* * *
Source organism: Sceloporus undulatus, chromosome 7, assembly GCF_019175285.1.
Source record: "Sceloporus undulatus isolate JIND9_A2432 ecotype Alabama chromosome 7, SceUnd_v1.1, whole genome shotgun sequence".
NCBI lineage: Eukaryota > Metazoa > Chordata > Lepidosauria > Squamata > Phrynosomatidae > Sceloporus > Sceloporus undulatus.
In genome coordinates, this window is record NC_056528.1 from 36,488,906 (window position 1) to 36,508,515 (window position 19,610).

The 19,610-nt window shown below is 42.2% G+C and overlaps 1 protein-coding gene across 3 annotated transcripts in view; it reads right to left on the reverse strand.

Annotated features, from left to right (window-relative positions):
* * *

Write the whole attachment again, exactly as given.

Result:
Source organism: Sceloporus undulatus, chromosome 7, assembly GCF_019175285.1.
Source record: "Sceloporus undulatus isolate JIND9_A2432 ecotype Alabama chromosome 7, SceUnd_v1.1, whole genome shotgun sequence".
NCBI lineage: Eukaryota > Metazoa > Chordata > Lepidosauria > Squamata > Phrynosomatidae > Sceloporus > Sceloporus undulatus.
In genome coordinates, this window is record NC_056528.1 from 36,488,906 (window position 1) to 36,508,515 (window position 19,610).

The 19,610-nt window shown below is 42.2% G+C and overlaps 1 protein-coding gene across 3 annotated transcripts in view; it reads right to left on the reverse strand.

Annotated features, from left to right (window-relative positions):